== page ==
Western Short Story
Little Brandy Durgin
Tom Sheehan


Western Short Story

His pony, Tony, was stolen right out of the barn on the edge of Kozlow, Texas, and Brandy Durgin, not yet 12 years old, went looking for Tony the next morning, early morning, checking every barn he knew near town, and a few out further.

He had to double-back home at double speed so his folks wouldn’t get worried or angry. But he suspected his father had a close eye on him, as he learned new tricks, or used some of his regular routines. One of them was the whistle for Tony, and to which only Tony replied, a sharp, shrill whistle of one note that might ruffle some morning birds but never another pony in a barn or a corral, penned too tight to wander home.

His search spread, and his father’s attitude stayed the same, as he watched Brandy in an early lesson of his life, and he made entries in a little black book kept in the back pocket of his pants.

Brandy never asked what kind of notes went into the little black book, but thought about the book continually. He smiled one day when he caught sight of a drawing of his mother made with a plain old lead pencil, not a bit of color in the drawing, but the page was all lit up by her smile. It made him feel special about his own beginning. It marked a special day for him. It’d be that way when he found Tony and rode him home.

It was another special day for him. Like the day when Tony was taken from him, He was able to measure each of his days with activities or new feelings or losses or celebrations of any kind where someone in his family had a special smile on his or her face, or a happy laugh floating freely in the air, or just being up like when he would eventually hear Tony nicker to his whistle from some barn not yet explored. He made a point of double-checking every barn he entered in the search. Came some moments when he thought he’d have to check every barn in Texas and Arizona and Nevada, and wherever else his search might take him, “Come heck or high water.”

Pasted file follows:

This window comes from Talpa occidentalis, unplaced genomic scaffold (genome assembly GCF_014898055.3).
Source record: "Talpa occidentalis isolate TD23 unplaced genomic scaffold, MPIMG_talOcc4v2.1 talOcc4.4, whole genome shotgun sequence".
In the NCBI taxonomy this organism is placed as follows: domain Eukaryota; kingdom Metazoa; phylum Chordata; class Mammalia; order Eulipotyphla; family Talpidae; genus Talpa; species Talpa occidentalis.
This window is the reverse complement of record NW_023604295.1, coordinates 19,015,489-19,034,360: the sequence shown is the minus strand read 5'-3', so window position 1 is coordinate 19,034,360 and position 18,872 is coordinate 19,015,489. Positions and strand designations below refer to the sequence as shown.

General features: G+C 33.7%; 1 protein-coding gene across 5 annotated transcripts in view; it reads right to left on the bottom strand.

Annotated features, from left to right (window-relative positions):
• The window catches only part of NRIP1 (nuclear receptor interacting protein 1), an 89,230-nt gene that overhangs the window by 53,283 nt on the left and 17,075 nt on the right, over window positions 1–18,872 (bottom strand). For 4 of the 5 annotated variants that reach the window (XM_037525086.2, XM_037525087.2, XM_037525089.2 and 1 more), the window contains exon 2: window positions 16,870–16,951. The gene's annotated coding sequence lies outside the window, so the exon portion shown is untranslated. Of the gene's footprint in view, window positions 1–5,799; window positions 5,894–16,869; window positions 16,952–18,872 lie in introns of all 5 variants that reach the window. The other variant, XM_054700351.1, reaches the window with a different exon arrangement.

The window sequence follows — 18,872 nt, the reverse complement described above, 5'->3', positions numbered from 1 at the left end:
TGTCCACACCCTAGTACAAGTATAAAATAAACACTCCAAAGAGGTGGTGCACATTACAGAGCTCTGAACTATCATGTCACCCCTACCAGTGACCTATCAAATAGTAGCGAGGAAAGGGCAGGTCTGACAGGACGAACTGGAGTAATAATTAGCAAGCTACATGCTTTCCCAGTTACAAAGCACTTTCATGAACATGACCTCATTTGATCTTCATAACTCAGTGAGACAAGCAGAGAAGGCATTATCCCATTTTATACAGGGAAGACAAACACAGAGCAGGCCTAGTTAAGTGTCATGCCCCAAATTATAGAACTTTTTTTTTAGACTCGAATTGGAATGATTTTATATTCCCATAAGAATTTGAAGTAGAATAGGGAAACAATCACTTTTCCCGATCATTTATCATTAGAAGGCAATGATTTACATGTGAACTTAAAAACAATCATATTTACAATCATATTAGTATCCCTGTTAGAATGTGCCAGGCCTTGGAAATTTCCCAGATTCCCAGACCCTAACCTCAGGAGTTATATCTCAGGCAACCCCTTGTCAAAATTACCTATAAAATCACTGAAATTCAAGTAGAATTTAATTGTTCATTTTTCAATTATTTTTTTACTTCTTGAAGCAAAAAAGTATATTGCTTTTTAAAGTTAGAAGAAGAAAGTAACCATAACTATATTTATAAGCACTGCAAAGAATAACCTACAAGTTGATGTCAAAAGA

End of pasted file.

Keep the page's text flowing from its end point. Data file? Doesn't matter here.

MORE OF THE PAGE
The one thing in is favor, was Time. He had a ton of Time; in fact, he had his whole life, every darn minute of it if it took that long to get his pony back. Once he worried that if it took so long, Tony would have forgotten him. That was a crusher of a day for Brandy, but he soon beat that with a good stick: Tony would never do that to him, not HIS Tony, no way in the world.

Out on all his days, he thought he had covered a lot more territory than he really did, and all the local folks, those in a 20 or 30 mile range, knew about his loss, his search, perhaps even some of them kept notes on where Brandy had been spotted in his search days, the youngster easy enough to identify, make a note about a ranch or range or small town where someone would say to someone else, mostly in a saloon with a view of the dusty road out front, or from the steps of the general store. “There goes that kid from Kozlow still looking for his pony. Whoever’s that kid is doing a great job. He’s a tiger at it. Ought to be proud of him. Probably is and none of us‘ll ever know it. Darn wish my sister’s kid had some of what that kid’s got. Make him a lot easier to take, and you can say that I said so.”

It went on like that for Brandy Durgin for near 5 or 6 months, when his search ended up at a trail blocked by barbed wire and a sign at the entrance to the Atherton Ranch that said, “No strangers allowed to enter. NONE!!” The “NONE” was filled to the brim with dark, black paint, with enough venom exposed to be fully understood, with mistrust or distrust of practically the whole human race, at least in that part of Texas, still not much more than 30 miles from Kozlow.

The owner was Colonel Retired Edgerton A. Atherton, loser of two great battles in the Civil War because he held his troops back to keep safe the major power of his unit instead of ramming them into action, sometimes called ‘reserved delayed action’, or the more popular stance called plain pussyfooting.